A pair of uniformed police ran up. The man released Carol’s arm and turned to meet them, speaking swiftly in Cantonese. A number of other people were explaining at top volume exactly what had happened. The traffic had ground to a complete halt.
The police waved the crowds back, the cars started moving again. With an air of authority the man cleared a path for Carol. ‘I told them it was an accident. We were lucky. You weren’t hurt, were you? Would you like an escort?’
‘I’m fine.’ Carol said quickly. ‘You’ve done enough already. I don’t want to trouble you.’
‘Believe me, it’s no trouble. Were you going this way?’
‘Yes, I’m at the Excelsior.’
He began to walk beside her. ‘A coincidence. I’m on my way there. I’m meeting a woman for lunch.’
She stopped and looked at him, taking in his familiar eyes, thick fair hair and tall, slim figure. ‘I think we have another coincidence,’ she said. ‘I’m Carol Monk.’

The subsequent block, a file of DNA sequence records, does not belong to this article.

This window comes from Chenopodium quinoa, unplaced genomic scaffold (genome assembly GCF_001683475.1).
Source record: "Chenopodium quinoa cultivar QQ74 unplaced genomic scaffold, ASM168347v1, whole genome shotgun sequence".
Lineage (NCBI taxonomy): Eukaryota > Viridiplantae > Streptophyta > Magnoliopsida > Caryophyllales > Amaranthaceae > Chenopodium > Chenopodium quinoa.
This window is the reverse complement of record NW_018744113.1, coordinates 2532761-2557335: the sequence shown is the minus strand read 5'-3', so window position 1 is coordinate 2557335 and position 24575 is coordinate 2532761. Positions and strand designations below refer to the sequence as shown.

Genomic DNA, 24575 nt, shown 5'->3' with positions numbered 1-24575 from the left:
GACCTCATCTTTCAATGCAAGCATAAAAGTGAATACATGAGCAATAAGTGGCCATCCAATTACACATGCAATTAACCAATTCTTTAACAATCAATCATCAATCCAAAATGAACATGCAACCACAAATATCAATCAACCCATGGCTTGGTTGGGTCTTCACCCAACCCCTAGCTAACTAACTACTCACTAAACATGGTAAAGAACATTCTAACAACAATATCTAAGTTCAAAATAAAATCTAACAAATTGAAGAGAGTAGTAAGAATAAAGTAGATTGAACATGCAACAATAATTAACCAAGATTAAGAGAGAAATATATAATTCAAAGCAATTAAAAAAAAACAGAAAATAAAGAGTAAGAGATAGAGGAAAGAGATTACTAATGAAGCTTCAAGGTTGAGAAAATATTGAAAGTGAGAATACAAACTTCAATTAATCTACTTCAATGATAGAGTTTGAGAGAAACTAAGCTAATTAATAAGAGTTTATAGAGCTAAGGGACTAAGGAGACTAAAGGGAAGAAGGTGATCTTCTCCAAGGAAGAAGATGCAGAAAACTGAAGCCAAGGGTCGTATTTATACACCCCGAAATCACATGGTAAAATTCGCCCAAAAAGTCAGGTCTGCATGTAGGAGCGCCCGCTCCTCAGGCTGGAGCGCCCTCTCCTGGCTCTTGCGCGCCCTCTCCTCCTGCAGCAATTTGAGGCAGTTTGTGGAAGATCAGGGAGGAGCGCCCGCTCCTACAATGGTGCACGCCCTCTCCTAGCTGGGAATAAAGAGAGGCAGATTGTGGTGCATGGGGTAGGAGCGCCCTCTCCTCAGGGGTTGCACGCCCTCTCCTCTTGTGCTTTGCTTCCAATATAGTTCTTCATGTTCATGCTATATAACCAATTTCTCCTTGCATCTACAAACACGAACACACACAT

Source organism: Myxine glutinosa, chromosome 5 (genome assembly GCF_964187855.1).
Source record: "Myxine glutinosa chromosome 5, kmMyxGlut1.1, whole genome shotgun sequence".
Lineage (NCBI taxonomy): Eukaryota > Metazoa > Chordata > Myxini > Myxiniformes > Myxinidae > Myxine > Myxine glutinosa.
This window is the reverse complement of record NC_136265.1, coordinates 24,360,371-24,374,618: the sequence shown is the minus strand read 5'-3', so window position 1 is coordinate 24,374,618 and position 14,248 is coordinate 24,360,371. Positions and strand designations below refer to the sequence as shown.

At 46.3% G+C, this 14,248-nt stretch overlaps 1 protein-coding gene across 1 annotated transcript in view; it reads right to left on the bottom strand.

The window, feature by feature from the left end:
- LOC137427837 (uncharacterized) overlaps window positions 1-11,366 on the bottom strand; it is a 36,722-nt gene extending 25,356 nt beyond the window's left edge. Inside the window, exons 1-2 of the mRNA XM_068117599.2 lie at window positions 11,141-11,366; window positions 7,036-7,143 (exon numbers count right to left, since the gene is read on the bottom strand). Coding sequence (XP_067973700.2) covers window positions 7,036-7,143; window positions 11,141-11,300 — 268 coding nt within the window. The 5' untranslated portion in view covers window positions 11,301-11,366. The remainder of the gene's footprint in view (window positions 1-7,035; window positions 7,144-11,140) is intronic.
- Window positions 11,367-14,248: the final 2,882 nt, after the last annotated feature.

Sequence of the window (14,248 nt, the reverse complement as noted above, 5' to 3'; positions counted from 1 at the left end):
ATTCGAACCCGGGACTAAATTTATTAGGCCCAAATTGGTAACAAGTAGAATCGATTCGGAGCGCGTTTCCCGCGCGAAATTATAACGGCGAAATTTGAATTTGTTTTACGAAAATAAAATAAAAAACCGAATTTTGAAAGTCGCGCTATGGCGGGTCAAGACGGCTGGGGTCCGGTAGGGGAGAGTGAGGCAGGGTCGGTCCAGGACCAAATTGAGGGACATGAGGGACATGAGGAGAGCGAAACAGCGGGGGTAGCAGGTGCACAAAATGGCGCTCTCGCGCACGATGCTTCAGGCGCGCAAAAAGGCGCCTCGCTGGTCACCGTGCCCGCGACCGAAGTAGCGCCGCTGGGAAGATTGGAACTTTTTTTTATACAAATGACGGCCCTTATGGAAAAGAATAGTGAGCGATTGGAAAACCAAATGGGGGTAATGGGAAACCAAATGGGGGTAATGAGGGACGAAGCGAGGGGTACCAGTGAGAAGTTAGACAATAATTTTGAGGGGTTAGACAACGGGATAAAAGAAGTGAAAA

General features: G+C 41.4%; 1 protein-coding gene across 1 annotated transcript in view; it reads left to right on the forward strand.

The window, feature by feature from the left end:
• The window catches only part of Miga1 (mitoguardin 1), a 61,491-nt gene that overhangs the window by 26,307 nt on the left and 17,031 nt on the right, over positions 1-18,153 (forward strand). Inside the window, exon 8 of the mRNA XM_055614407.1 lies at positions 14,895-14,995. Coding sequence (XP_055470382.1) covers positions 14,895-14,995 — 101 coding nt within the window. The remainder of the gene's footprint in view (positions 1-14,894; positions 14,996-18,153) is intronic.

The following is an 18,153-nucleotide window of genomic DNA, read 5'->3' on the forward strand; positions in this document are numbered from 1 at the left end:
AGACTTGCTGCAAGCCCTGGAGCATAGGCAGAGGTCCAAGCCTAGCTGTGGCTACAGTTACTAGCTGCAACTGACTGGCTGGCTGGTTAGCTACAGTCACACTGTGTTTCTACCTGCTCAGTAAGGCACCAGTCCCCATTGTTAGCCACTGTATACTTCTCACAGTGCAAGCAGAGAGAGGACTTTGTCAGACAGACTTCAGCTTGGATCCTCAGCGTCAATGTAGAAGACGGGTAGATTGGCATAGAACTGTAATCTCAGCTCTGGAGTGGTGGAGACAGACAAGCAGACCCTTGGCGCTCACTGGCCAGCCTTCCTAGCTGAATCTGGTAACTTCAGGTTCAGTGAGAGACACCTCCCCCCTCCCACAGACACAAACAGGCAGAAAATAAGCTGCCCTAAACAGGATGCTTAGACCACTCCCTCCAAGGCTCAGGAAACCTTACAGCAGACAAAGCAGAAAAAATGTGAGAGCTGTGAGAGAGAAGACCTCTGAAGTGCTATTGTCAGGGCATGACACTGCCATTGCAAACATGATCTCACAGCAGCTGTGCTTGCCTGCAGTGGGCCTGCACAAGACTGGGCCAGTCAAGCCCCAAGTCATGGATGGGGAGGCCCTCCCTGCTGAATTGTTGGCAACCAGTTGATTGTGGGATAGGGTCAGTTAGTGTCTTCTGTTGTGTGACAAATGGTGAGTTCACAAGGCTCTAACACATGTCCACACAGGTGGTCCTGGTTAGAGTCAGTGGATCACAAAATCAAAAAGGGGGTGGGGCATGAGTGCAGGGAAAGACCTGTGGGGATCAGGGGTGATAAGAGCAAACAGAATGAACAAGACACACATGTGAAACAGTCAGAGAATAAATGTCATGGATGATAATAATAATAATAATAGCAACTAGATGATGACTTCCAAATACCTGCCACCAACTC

His face twisted into a puckish grin. ‘Guy Langford.’
‘I guessed.’ Carol’s smile was mischievous. ‘From Bab’s description. She said Pat looked like Jon Price and you were like Pat.’
He laughed. ‘Strangers usually take us for brothers. That was very well spotted, Miss Monk.’
‘Carol.’ She held out her hand.
He shook it gravely. ‘That takes care of the formalities. Why are we going back to the hotel? There’s a restaurant near here. I’ve reserved a table; unless you want to powder your nose or whatever you girls do.’
‘No, I’d rather eat,’ Carol told him. ‘Lead me to it, Sir Galahad.’
On the deck of the China Wind, Captain Ho and his son, a sleek, round-faced man in his thirties, discussed their next shipment.
‘One-Eye Ling’s like an old woman,’ the captain chuckled. ‘He’s scared shitless of his own shadow. Thinks the Langfords’ll rumble us and come down heavy.’
‘Family business is just as important as loyalty to the Langfords.’ Ho San, his elegant suit incongruous on the deck of a junk, spat disdainfully into the foul smelling water. ‘What they don’t know won’t hurt them. Our joss continues to hold. There’ll be a big payment coming to you for your trouble.’
‘It’s a lot to move,’ Ho grumbled. ‘So many shipments; you must have a good market.’
‘It’s quality stuff. Buyers in Australia are keen to have the best and I supply them. Where’s the harm?’
‘No harm, only good. All right, for the Elaine MacKenzie, Boxing Day. I’ll deliver then.’